OneWeb two-thirds there after successful launch number 13

OneWeb two-thirds there after successful launch number 13

OneWeb 13 launch b.jpg

Arianespace has successfully launched 34 more satellites for OneWeb, taking the company’s total in orbit to 428.

A Soyuz rocket launched the satellites from Kourou in French Guiana in South America yesterday afternoon local time, and all were deployed successfully in what was the company’s first launch of 2022 and the 13th since it started.

“All sats acquired. Success,” Chris McLoughlin, OneWeb’s head of government relations, told Capacity by WhatsApp at 02:27 GMT this morning.

The success means the company has 66% of its low Earth orbit (LEO) satellites in operation, with a schedule for six more launches over the rest of the year. The next is due on 5 March, from the Baikonur cosmodrome in the Russian enclave in Kazakhstan.

Neil Masterson, OneWeb CEO, commented: “Our first launch of the year marks our significant progress in completing a truly global LEO network later in 2022. We continue to see growing demand for OneWeb’s industry-leading services as we look forward to delivering on our ambition to build robust, secure, and global access to broadband services.”

OneWeb’s satellites separated last night from the rocket and were dispensed in nine batches over a period of 3 hours 33 minutes, with signal acquisition on all 34 satellites confirmed.

OneWeb dedicated this latest launch to the company’s commitment to what it calls “responsible space” – its belief that space is a shared natural resource and it is up to all of us to help safeguard it for use today and by future generations.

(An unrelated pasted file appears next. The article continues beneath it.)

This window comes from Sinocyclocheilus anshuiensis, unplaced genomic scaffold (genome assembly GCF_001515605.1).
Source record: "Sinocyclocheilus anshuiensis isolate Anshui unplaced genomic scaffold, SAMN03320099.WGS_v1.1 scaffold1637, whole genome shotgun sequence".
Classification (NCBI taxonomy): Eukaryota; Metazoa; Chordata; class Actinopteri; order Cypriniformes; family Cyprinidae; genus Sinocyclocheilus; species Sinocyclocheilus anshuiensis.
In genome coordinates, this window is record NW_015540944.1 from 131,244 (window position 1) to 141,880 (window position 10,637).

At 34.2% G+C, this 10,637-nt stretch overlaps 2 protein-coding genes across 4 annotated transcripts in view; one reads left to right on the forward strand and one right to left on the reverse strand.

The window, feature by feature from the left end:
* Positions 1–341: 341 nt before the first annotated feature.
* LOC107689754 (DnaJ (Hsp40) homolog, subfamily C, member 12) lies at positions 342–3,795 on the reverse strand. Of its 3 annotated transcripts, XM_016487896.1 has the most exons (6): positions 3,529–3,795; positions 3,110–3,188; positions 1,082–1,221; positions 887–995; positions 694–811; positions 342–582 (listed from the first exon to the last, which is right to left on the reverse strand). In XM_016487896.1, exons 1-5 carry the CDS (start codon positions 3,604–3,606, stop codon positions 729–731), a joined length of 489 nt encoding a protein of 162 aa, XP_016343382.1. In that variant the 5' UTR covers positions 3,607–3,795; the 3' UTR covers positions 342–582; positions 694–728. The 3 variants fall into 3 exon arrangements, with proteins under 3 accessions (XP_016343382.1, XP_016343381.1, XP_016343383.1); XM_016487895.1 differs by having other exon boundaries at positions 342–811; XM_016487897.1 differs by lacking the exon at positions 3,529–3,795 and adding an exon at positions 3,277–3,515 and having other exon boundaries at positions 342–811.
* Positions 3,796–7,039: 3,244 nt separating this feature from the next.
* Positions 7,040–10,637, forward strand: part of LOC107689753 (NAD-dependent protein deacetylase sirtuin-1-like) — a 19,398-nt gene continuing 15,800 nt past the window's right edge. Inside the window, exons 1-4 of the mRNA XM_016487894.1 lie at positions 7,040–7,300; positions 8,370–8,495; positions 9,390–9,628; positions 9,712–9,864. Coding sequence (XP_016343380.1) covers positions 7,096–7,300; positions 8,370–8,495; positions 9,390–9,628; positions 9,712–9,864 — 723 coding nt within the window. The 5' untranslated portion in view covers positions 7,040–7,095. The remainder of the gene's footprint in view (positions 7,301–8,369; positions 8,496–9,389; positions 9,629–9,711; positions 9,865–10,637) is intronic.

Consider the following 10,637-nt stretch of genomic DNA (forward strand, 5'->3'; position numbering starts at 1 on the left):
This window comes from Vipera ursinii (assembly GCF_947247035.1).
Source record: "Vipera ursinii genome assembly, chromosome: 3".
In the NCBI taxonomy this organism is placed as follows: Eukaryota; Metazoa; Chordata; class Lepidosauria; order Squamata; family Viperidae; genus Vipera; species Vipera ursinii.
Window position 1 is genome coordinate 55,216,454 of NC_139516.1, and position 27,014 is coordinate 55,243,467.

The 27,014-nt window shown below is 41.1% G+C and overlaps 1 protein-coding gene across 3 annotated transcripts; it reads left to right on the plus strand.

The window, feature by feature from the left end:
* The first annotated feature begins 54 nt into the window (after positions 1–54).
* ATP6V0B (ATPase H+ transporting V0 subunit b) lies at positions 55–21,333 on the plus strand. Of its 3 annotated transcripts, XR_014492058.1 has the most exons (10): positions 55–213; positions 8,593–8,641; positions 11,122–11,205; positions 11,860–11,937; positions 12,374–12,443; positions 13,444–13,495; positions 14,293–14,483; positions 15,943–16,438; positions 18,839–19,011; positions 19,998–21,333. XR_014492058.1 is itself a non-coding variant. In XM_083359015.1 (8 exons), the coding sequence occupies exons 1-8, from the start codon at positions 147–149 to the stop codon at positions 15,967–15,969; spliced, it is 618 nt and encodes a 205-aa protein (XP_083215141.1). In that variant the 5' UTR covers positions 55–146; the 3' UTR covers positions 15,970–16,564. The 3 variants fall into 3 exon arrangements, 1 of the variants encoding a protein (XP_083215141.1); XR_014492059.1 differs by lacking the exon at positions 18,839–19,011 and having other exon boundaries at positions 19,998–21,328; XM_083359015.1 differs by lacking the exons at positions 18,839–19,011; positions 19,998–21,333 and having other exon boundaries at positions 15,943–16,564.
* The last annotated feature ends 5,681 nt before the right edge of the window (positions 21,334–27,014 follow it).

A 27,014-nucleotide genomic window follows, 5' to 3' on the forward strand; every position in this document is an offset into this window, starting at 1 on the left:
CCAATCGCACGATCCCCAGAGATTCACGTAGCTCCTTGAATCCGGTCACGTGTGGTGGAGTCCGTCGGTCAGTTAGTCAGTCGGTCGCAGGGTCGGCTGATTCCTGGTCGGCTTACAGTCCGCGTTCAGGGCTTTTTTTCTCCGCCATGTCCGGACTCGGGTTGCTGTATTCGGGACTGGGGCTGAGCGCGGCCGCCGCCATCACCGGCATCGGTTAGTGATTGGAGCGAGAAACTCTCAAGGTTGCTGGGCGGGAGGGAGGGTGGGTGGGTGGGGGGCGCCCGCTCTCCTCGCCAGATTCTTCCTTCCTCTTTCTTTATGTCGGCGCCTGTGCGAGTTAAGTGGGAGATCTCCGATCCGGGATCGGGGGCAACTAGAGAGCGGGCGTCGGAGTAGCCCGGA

The company said its initiative comprises three core elements: committing to responsible design and operations, sustaining the space ecosystem to support new technologies to advance in this area and, lastly, engaging in advancing policy outcomes to balance growing the space economy while ensuring its protection.

Yesterday’s launch marked OneWeb’s first return to the Kourou site since February 2019, its first ever launch, before the company went into chapter 11 bankruptcy protection.

Launches restarted in February 2020 after the UK government and the Bharti group of India rescued the company. Bharti, run by OneWeb executive chairman Sunil Bharti Mittal, is now the biggest shareholder, with a US$1 billion stake. 

One of the shareholders, Hughes Network Systems said last month that it had formed a strategic six-year distribution partner agreement with OneWeb to provide connectivity services across India.

All the satellite construction and launch costs were paid in advance by the earlier company. Stéphane Israël, CEO of Arianespace, said: “More OneWeb missions are coming soon this year and will enable the start of the constellation’s global services. We are proud to contribute to the OneWeb project, which will increase connectivity on earth while treating space as a natural resource and being committed to protecting it.”

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